Tuesday, January 20, 2015
In National Credit Union Administration Board v. Goldman, Sachs & Co., NCUA brought a lawsuit against Goldman, Sachs on behalf of a credit unit that it was liquidating. Goldman Sachs sought to arbitrate the claims, pursuant to a Cash Account Agreement that contained an arbitration clause. The NCUA repudiated the agreement and claimed that it was not obligated to arbitrate.
Goldman Sachs claimed that the NCUA's repudiation of a contract is equivalent to that of a trustee in bankruptcy, and that, pursuant to Second Circuit precedent, a trustee in bankruptcy cannot repudiate an arbitration clause. The Second Circuit, however, held that its prior precedent does not hold that a bankruptcy trustee may not reject an arbitration agreement or clause.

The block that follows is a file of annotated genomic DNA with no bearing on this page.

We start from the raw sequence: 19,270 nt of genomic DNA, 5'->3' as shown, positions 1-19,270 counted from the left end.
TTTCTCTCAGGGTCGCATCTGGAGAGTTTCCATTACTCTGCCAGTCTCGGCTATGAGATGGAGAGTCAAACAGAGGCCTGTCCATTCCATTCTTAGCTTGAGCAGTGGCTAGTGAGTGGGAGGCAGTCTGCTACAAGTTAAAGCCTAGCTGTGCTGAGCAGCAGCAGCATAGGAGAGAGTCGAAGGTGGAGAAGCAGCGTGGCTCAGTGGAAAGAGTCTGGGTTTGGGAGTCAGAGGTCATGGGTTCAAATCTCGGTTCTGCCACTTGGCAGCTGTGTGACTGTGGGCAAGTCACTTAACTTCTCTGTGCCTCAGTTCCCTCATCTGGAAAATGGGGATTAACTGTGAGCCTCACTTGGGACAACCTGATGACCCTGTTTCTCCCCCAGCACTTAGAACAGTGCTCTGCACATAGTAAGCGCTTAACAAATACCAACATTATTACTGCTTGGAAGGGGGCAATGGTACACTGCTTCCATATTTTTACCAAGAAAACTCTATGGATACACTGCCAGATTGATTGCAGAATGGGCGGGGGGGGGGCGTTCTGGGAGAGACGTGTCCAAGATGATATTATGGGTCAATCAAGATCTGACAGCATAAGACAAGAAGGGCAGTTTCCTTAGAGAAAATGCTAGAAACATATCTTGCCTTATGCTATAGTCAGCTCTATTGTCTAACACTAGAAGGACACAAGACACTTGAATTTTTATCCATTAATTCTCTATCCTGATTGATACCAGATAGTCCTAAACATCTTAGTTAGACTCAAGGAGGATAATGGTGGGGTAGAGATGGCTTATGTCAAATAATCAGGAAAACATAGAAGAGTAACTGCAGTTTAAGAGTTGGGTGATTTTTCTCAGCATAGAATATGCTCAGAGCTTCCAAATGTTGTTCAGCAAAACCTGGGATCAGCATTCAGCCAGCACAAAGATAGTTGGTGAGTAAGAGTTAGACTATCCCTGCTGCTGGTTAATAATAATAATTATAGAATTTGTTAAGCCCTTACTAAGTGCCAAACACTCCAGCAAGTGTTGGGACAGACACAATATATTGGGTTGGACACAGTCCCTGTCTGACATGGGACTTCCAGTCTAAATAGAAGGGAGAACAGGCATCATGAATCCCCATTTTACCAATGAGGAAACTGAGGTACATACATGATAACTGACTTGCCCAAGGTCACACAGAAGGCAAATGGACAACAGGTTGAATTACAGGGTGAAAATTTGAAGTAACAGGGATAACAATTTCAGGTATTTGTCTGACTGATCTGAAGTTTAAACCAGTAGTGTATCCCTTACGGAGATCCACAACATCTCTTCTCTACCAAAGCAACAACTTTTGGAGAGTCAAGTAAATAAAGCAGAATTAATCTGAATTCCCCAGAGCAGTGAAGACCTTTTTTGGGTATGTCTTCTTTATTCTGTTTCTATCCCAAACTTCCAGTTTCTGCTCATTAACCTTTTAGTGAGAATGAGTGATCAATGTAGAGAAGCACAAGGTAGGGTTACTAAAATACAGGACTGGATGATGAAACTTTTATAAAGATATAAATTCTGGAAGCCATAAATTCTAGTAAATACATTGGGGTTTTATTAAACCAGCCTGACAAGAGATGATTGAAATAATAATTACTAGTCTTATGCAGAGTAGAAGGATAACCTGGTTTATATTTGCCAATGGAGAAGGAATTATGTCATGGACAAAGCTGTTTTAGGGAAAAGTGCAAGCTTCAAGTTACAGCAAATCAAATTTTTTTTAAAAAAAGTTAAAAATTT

Goldman Sachs further argued that, under common law, a repudiation of an agreement constitutes a breach, and a breaching party is still bound by the contract. The Second Circuit held that the common law was inapplicable because the statute gave the NCUA the right to repudiate.
Finally, Goldman, Sachs argued that repudiation does not apply to purely procedural provisions of the contract, and, accordingly, the arbitration clause was not enforceable. The Second Circuit, while not acknowledging that arbitration agreement are "purely procedural," held that Goldman, Sachs had shown neither reason nor authority supporting the proposition that arbitration agreements should be excluded from the NCUA's repudiation power.
The decision can be found here.